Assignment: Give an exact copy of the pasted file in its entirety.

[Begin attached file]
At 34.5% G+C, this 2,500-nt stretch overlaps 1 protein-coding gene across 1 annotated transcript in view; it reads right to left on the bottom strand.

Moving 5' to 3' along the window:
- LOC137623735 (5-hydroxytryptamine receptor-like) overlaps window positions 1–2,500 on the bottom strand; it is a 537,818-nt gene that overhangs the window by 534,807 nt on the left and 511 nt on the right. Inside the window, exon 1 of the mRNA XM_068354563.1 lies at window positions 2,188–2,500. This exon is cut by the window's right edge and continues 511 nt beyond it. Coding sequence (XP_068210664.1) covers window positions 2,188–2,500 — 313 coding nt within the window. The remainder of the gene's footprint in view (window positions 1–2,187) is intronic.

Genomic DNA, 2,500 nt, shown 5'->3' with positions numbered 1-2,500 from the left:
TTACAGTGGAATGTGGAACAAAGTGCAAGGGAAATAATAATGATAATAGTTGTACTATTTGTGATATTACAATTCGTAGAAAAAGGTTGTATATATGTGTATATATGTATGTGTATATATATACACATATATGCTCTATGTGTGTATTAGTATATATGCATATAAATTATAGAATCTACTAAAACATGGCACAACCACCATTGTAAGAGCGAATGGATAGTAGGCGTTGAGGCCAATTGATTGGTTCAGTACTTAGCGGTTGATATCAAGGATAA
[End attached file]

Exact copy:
At 34.5% G+C, this 2,500-nt stretch overlaps 1 protein-coding gene across 1 annotated transcript in view; it reads right to left on the bottom strand.

Moving 5' to 3' along the window:
- LOC137623735 (5-hydroxytryptamine receptor-like) overlaps window positions 1–2,500 on the bottom strand; it is a 537,818-nt gene that overhangs the window by 534,807 nt on the left and 511 nt on the right. Inside the window, exon 1 of the mRNA XM_068354563.1 lies at window positions 2,188–2,500. This exon is cut by the window's right edge and continues 511 nt beyond it. Coding sequence (XP_068210664.1) covers window positions 2,188–2,500 — 313 coding nt within the window. The remainder of the gene's footprint in view (window positions 1–2,187) is intronic.

Genomic DNA, 2,500 nt, shown 5'->3' with positions numbered 1-2,500 from the left:
TTACAGTGGAATGTGGAACAAAGTGCAAGGGAAATAATAATGATAATAGTTGTACTATTTGTGATATTACAATTCGTAGAAAAAGGTTGTATATATGTGTATATATGTATGTGTATATATATACACATATATGCTCTATGTGTGTATTAGTATATATGCATATAAATTATAGAATCTACTAAAACATGGCACAACCACCATTGTAAGAGCGAATGGATAGTAGGCGTTGAGGCCAATTGATTGGTTCAGTACTTAGCGGTTGATATCAAGGATAA